Healthy Backpacking Recipes You Can Dehydrate at Home

These dinner backpacking recipes are my favorite trail meals from the Appalachian Trail. The dried ingredients are healthy, and they taste great. Because the backpacking meals are dehydrated, they weigh a fraction of what fresh backpacking foods weigh, plus they won’t spoil on long hikes. They rehydrate on the trail as easily as store-bought freeze-dried backpacking meals, for a lot less money.

Take your time exploring this page. You'll find links to over 100 backpacking recipes.

Food Dehydrating Options for Backpacking Dinners:

  • Cook a big pot of chili or stew, dehydrate and divide into individual servings.
  • Dehydrate vegetables, meat and beans separately and assemble into meals.
  • Enhance store-bought boxed meals with additional dried meat and vegetables.
  • Create saucy backpacking meals by blending and dehydrating starchy foods like potatoes and beans into bark.
  • Dehydrate tomato sauce for Italian style meals.

Would you like to learn the basics of how to dehydrate backpacking food?

Plus, learn how to assemble dehydrated meats, vegetables, and starches into backpacking dinners?

Get started now with my

Free 50-page e-book

Home & Trail: An Introduction to Drying Food.

Chili & Stews

Beef & Bean Chili

Cook a big batch, dehydrate, and divide into meal size portions.This chili backpacking recipe is often mentioned by readers as one of their favorite backpacking dinners on the trail.

Root Bark Stew

Heat and eat for supper or munch out of the bag while hiking. This meal features yams, parsnips, turnips, and rutabaga with Moroccan spices and packs carbohydrates for energy.


This French summer vegetable stew combines eggplant, zucchini, peppers, onions, and tomatoes with garlic and herbs.

Assembled Backpacking Dinner Recipes

Dehydrate meats and vegetables separately, then combine with rice, noodles, or potatoes.

Macaroni and Cheese Recipes

Back to Nature® or Annie’s® Macaroni and Cheese with added meats and vegetables. Ham and Cheese, Kickin' Veggie and Taco Mac 'n Cheese.

Tuna Fish Casserole

Tuna with macaroni, tomatoes, onions, mushrooms, and peppers in a white cheddar cheese sauce.

Ramen Noodles Recipes

Vegetarian Ramen Noodles, Ramen Noodles & Kraut, Cheese-O-Rama, Seafood Raminara, Spinach & Bean Raminara

Crab Chowder

Crab meat, a creamed sweet corn base, and celery, onions, tomatoes, and bell peppers.

Shrimp and Grits

Shrimp, grits, bell peppers, and onions.

Mexican Beef & Rice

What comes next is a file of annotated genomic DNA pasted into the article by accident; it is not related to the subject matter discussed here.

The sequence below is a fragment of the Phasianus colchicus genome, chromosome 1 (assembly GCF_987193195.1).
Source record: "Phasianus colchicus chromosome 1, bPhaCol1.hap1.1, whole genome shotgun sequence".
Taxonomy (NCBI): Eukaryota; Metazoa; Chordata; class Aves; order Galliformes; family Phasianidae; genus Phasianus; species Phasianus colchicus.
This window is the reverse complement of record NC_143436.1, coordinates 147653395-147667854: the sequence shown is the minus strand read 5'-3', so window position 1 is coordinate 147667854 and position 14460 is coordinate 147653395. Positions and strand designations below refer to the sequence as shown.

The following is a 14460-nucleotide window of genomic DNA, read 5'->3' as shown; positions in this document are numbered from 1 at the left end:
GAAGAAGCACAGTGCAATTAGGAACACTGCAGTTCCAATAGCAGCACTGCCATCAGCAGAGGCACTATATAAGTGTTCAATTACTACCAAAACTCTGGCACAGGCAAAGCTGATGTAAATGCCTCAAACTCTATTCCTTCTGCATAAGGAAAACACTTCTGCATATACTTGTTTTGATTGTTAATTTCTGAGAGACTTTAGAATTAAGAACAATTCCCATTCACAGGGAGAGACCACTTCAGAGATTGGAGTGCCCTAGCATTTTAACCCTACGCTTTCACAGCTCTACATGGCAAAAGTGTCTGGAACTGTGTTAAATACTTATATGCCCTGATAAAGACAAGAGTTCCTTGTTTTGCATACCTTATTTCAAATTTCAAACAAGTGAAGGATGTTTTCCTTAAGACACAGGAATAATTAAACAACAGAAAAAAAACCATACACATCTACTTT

Beef, beans, peppers, onions, tomatoes, and rice in a zesty cheddar cheese sauce with taco seasoning. Muy delisioso!

Hawaiian Shrimp & Rice

Dried pineapple and coconut add a touch of tropical sweetness to this backpacking meal.

Curry Chicken & Rice

Curry and chili powders combined with powdered milk give this backpacking recipe a Thai flavor.

Free Backpacking Recipes Delivered to Your Inbox Once a Month

Please send me free backpacking recipes!

Plus the free e-book, Home & Trail: An Introduction to Drying Food.

Backpacking Recipes to Make Better Trail Meals out of Boxed Products

Divide the box contents into smaller portions and combine with dehydrated vegetables and meat.

Spanish Rice

Zatarain’s® Spanish Rice with added ground beef and tomatoes

Red Beans and Rice

Zatarain’s® Red Beans and Rice with added vegetables

Couscous Recipe

Near East® Toasted Pine Nut Couscous with added meat and vegetables

Backpacking Recipes with Tomato Sauce

Tomato Sauce Leather Recipes

Give your backpacking meals an Italian flair with tomato sauce.

Learn how to make Tomato Sauce Leather.

Recipes: Unstuffed Peppers and Seafood Raminara.

Bark Recipes

Bark Recipes

Blend and dehydrate starchy vegetables into bark and use it to make flavorful, saucy backpacking meals such as Mashed Potatoes with Meat and Vegetables, Sweet Potatoes, Bean Bark Stew, Corn Bark Stew, and Pasta Bark Marinara.

Shared Backpacking Recipes

Best Shared Backpacking Recipes

Explore over 50 recipes shared by readers of

If you have a good one, there's a form for you to share it.

Jamaican Jerk Chicken shared by Squidbilly's Wife shown at right.

Find all of my backpacking recipes, including several not included on the website, nicely formatted in Recipes for Adventure.

The recipes include an additional serving size which is 50% larger for big appetites. The calories are listed for each recipe.

Most of the recipes have interchangeable ingredients so you can easily add tremendous variety to your backpacking menu by substituting chicken for beef, broccoli for mixed vegetables, etc.

Click the book cover at left for details.

From the Mailbag:

"My husband and I hiked the John Muir Trail during the month of September and before our trip I had purchased your cookbook so that I could prepare most of our dinners. I trusted your basic ingredients and straight-forward approach and prepared many of your dehydrated recipes. I had friends ask if I was going to taste test the meals first and I said no. My logic was that we would be so hungry that anything would be edible. Well, we were very hungry and it`s true that anything is edible but we looked so forward to having our "homemade" meals in the evening... they were so filling, healthy, and extremely tasty! Thank you so very much for sharing your knowledge and recipes." - Patty

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First dinner backpacking recipe: Beef & Bean Chili

Learn: How to Dehydrate Food

Don't have a dehydrator? Sources for Dried Foods

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